Electronic filing now required at Butler County Clerk of Courts: Why it’s happening

It began in the summer of 2019 as a way to cut down on the paper documents and storage and provide more convenience for customers, and now electronic filling is mandatory at the Butler County Clerk of Courts office.

As of July 5, e-filing for the general division criminal and civil cases is a requirement, bringing the program funded by a $105,000 grant to fruition, according to Mary Swain, clerk of courts.

Clerk of Courts employees are now able to document court cases, which can be thousands of pages, with a touch of a button rather then scanning paper copies into the online system for imaging.

It’s faster and more efficient, according to Swain. Attorneys and their employees do not have to make a trip in person to the fifth-floor office in the Government Services Center in Hamilton to file documents.

“It is just a wonderful thing,” Swain said. “Before it was implemented we were very much out of storage space.”

Attorneys, judges or the general public requiring or wanting paper copies can still get them, but they can also be printed without a trip to the office or paying the cost per sheet that the clerk of courts office charges.

“And really it is more efficient with less chance for error. With this office scanning three fourths of a million documents a year, sometimes things could get misplaced,” she said.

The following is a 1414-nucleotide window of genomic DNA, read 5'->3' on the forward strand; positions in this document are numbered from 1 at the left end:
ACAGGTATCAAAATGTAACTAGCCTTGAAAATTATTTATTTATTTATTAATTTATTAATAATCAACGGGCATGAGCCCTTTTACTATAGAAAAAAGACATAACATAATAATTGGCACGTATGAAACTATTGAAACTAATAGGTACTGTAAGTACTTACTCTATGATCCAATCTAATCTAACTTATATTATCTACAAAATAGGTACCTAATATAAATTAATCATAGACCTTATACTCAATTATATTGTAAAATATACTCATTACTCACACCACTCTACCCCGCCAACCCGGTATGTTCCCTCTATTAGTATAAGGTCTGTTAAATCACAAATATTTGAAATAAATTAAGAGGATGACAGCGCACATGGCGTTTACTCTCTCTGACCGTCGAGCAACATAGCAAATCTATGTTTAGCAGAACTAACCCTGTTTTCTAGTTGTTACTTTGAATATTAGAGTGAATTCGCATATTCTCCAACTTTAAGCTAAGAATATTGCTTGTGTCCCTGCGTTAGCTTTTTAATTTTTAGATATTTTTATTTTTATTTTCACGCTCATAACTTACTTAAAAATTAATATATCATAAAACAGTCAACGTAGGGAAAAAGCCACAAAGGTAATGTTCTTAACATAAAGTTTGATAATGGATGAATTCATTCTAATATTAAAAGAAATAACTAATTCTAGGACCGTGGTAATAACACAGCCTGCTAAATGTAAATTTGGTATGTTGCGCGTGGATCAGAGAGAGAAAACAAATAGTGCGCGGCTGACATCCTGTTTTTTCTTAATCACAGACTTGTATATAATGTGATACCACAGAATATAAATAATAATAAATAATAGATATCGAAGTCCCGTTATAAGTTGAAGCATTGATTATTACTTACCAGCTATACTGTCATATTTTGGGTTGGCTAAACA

Swain said her office is ready to help any resident who needs to file a court document.

“We have a terminal in our office and we have staff that will help them through the process,” she said.

The feedback has been positive, but there was a learning curve and some trepidation, she said. The system was implemented for civil cases first then criminal cases near the time pandemic precautions took hold.

Assistant Butler County Prosecutor Kelly Heile said the system was a great asset during the pandemic.

“I have ended up filing a lot of things on my own because of it and I find it really simplifies things,” Heile said.

“What used to happen, I would prepare the motion, sign the motion, print the motion, make multiple copies of the motion and those would get walked down to the clerk’s office either by myself or it would go in a folder that gets taken down to the clerk’s office periodically. So now we submit it online through the e-filing system and then I email the judge and defense counsel. No more printing and copying and I can do it with a few clicks on the computer.”

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